Vitamin and Mineral Nutrition Information System (VMNIS)

Global prevalence of vitamin A deficiency in population at risk: 1995-2005

Summary of the global prevalence of vitamin A deficiency in populations at risk

In 1987, WHO estimated that vitamin A deficiency was endemic in 39 countries based on the ocular manifestations of xerophthalmia or deficient serum (plasma) retinol concentrations (<0.35 µmol/l). In 1995, WHO updated these estimates and reported that vitamin A deficiency was of public health significance in 60 countries, and was likely to be a problem in an additional 13 countries. The current estimates reflect the time period between 1995 and 2005, and indicate that 45 and 122 countries have vitamin A deficiency of public health significance based on the prevalence of night blindness and biochemical vitamin A deficiency (serum retinol concentration <0.70 µmol/l), respectively, in preschool-age children.

In this present edition, estimates of vitamin A deficiency are provided for preschool-age children as in the previous edition, and also for pregnant women. They are based on an increasingly assessed history of night blindness and a now more widely adopted serum (plasma) retinol concentration, using a cut-off of <0.70 µmol/l (<20 µg/dl) to define deficiency.

Globally, night blindness is estimated to affect 5.2 million preschool-age children (95% CI: 2.0-8.4 million) and 9.8 million pregnant women (95% CI: 8.7-10.8 million), which corresponds to 0.9% and 7.8% of the population at risk of VAD, respectively. Low serum retinol concentration (<0.70 µmol/l) affects an estimated 190 million preschool-age children (95% CI: 178-202 million) and 19.1 million pregnant women (95% CI: 9.30-29.0 million) globally. This corresponds to 33.3% of the preschool-age population and 15.3% of pregnant women in populations at risk of VAD, globally. The WHO Regions of Africa and South-East Asia were found to be the most affected by vitamin A deficiency for both population groups.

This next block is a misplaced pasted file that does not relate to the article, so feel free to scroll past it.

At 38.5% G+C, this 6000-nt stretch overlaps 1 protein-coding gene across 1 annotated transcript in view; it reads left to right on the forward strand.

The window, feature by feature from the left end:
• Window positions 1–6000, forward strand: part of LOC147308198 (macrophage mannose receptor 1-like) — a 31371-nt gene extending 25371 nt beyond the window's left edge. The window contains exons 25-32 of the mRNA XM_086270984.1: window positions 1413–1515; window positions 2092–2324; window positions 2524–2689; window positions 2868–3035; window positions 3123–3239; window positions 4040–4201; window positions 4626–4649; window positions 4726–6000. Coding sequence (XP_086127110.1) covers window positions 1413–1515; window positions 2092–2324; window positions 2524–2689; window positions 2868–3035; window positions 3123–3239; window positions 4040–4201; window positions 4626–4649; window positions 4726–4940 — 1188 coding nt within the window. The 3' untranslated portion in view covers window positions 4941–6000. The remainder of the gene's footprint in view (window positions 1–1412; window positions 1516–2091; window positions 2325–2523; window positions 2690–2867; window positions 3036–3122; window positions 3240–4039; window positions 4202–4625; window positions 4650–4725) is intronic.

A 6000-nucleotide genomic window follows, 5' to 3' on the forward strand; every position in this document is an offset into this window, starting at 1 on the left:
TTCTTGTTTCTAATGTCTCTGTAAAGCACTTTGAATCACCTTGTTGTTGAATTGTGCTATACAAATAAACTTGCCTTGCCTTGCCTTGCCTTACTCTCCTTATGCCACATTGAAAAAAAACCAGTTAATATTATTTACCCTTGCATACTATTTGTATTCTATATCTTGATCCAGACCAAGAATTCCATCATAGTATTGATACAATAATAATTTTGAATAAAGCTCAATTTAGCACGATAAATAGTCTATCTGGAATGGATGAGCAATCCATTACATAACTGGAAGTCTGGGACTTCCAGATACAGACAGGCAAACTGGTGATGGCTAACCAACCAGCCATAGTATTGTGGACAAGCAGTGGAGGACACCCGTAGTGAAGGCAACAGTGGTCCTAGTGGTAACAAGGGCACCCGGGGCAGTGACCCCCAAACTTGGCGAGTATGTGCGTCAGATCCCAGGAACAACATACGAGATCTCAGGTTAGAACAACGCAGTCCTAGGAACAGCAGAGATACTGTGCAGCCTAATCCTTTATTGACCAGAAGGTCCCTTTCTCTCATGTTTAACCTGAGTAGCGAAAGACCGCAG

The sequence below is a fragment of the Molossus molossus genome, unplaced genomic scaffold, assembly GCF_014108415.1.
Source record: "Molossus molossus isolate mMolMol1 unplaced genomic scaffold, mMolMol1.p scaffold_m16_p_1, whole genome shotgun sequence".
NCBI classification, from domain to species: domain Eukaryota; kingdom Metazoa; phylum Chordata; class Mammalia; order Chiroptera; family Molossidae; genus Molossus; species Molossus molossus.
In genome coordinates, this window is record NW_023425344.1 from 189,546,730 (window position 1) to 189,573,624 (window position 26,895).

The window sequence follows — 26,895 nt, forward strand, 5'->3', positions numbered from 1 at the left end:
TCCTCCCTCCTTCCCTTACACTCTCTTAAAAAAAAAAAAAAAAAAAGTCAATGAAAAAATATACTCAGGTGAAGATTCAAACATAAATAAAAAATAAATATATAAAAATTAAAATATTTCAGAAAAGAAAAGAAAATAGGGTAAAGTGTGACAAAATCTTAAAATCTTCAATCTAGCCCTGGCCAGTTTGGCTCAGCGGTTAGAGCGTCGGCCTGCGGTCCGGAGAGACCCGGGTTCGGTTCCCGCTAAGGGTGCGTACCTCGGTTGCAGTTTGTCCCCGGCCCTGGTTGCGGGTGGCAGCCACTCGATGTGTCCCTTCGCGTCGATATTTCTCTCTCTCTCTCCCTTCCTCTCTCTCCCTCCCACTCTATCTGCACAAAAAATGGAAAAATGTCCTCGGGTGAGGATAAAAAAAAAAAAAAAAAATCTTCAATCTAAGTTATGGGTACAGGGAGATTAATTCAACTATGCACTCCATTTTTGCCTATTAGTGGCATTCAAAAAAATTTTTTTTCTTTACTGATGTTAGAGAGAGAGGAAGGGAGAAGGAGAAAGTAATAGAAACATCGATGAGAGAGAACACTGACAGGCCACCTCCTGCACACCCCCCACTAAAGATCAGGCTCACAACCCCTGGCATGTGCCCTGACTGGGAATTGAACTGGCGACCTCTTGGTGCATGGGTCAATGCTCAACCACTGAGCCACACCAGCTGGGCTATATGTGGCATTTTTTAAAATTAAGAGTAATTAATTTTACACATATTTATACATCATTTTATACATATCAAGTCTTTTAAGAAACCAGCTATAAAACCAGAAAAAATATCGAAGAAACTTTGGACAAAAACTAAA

Despite a marked increase in submitted data, there are still numerous countries lacking national prevalence data. There is a need to inform and motivate governments and agencies to collect, and report to WHO, national data on the prevalence of deficiency and, whenever possible, vitamin A programme coverage conditions prevailing at the time that population assessment data were collected.

We hope that readers will find this report useful and feel free to share any comments with us (micronutrients@who.int). We also hope that this information will contribute to our common goal to eliminate vitamin A deficiency as a public health problem.

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